A report outlines plans to develop Dublin Port but many of those living in the bay area of the city are not impressed.

Residents living in the Dublin Bay area are not happy about proposals for redevelopment of the Dublin Port and Bay area and have taken to the streets with a protest outside the Shelbourne Hotel in Dublin. David Timlin reports from Dublin Port.

It's one of the very few harbours in the state capable of taking ships of up to 200,000 tonnes and within a forty-mile radius of here almost half the Republic's international trade terminates or originates.

A primary objective of the redevelopment is to protect the jobs of the approximate 12,000 workers who make a living within the port area. Residents in and around the port area are concerned about how the redevelopment will affect local amenities and are eager to protect them. 

The plan for the port issued by the Port and Docks Board has a number of recommendations. North of the River Liffey it is proposed to reclaim the area between the existing port and the point opposite the tip of the Bull Wall. This would provide port transit and storage space.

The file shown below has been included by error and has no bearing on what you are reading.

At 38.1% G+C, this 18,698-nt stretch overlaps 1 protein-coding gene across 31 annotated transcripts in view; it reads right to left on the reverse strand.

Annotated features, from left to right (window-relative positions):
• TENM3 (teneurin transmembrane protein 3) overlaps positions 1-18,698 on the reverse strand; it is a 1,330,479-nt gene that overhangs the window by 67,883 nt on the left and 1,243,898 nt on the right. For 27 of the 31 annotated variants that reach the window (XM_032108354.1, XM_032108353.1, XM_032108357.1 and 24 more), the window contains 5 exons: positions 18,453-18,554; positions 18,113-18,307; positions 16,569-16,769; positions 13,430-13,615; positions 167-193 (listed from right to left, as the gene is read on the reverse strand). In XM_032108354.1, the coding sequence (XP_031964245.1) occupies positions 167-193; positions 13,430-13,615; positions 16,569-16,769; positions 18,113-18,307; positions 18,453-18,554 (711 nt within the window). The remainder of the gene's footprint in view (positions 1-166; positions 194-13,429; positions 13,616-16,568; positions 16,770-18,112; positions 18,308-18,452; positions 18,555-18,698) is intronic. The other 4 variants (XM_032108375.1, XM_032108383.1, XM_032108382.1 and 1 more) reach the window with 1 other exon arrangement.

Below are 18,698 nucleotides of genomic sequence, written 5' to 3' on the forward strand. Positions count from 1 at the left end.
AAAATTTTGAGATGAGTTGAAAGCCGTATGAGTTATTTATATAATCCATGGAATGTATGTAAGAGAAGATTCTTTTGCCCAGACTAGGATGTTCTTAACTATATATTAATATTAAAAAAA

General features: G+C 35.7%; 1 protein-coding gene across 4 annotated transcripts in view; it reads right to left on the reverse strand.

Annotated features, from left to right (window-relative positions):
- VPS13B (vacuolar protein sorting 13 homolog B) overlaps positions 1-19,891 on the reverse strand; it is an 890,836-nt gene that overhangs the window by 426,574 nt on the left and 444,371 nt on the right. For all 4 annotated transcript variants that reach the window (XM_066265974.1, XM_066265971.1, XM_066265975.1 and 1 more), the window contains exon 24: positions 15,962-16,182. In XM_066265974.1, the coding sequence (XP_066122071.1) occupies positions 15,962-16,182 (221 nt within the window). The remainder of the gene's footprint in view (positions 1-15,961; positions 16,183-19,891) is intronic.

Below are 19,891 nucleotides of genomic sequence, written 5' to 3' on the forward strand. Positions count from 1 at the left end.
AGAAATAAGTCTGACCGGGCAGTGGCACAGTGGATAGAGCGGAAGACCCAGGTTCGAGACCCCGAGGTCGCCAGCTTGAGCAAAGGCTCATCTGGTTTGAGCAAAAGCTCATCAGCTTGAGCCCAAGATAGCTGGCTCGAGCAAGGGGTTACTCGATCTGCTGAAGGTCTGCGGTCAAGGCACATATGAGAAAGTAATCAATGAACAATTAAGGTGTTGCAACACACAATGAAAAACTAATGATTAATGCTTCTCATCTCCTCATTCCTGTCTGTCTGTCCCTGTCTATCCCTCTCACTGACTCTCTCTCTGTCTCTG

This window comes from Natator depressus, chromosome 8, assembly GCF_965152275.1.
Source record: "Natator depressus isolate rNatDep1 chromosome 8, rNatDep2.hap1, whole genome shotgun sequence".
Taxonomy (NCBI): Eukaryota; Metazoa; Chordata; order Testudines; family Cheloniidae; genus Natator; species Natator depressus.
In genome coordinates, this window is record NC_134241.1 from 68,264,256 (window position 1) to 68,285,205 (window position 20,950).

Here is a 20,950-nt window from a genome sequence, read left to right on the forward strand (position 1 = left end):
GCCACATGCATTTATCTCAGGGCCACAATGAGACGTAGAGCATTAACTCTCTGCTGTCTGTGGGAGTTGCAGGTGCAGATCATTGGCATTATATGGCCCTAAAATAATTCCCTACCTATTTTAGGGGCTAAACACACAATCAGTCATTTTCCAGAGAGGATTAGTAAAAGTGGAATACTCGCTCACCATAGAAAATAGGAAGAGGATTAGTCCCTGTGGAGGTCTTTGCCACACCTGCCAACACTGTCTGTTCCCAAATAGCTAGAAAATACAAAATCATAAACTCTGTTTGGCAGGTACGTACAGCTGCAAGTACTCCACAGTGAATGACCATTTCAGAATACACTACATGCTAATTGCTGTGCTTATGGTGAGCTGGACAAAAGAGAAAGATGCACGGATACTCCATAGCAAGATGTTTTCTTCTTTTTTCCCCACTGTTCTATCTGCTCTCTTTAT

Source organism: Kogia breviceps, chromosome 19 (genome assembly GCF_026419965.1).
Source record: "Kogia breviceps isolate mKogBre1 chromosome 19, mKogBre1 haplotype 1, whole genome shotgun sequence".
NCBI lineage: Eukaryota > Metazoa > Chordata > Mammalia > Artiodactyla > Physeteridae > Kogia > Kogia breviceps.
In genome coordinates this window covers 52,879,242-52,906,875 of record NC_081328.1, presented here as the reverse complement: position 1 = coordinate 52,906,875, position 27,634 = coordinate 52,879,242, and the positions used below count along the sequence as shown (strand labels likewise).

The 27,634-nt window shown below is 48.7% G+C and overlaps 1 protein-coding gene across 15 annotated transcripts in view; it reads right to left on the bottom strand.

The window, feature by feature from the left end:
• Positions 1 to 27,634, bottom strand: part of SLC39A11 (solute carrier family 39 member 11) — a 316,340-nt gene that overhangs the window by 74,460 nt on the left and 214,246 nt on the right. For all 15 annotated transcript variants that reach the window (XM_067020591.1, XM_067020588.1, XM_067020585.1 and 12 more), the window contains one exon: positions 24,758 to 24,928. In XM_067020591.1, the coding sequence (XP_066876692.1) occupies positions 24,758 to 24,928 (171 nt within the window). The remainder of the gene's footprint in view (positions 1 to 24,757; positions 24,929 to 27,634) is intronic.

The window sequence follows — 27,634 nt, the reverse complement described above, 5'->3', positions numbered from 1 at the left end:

The area between Clontarf promenade and the existing and proposed new port area will remain an amenity area varying in width from 380 to 750 yards. It's proposed to plant trees and shrubs along the perimeter.

There also plans for bathing areas, and sailing and pleasure boat facilities.

South of the Liffey the proposals include a housing and amenity area comprising apartments, houses, a shopping centre, schools, a social centre, swimming pool, churches, parking, and parks. It is envisaged that up to 5,000 dwellings could be built with 20,000 residents. 

The new beach would give better access to the sea at all times than the present Sandymount Strand.

There is also a proposal for a yacht harbour at the eastern extremity of the bay. 

In the port itself, the vision is to develop an area for industrial employment. 

The questions remain however about how much this redevelopment will cost, who will pay for it and how long will it take.

General Manager of Dublin Port and Dock's Board, Mr DA Hegarty spoke to RTÉ News about the report and the compensation it would offer to residents of Clontarf and Sandymount. Mr Hegarty says that the report outlines that there should be no deterioration in the value of residential property as a result of the development. He also states that every possible effort will be made to protect existing local amenities alongside the provision of new amenities. He also suggests that the Dublin Port and Dock's Board would be willing to put up an amenities screen around the port area, 

So as to obscure the view of anything that might not be pleasant.

At this stage, the report merely contains suggestions for development and it remains to be seen if they are implemented. 

An RTÉ News report broadcast on 26 July 1972. The reporter is David Timlin.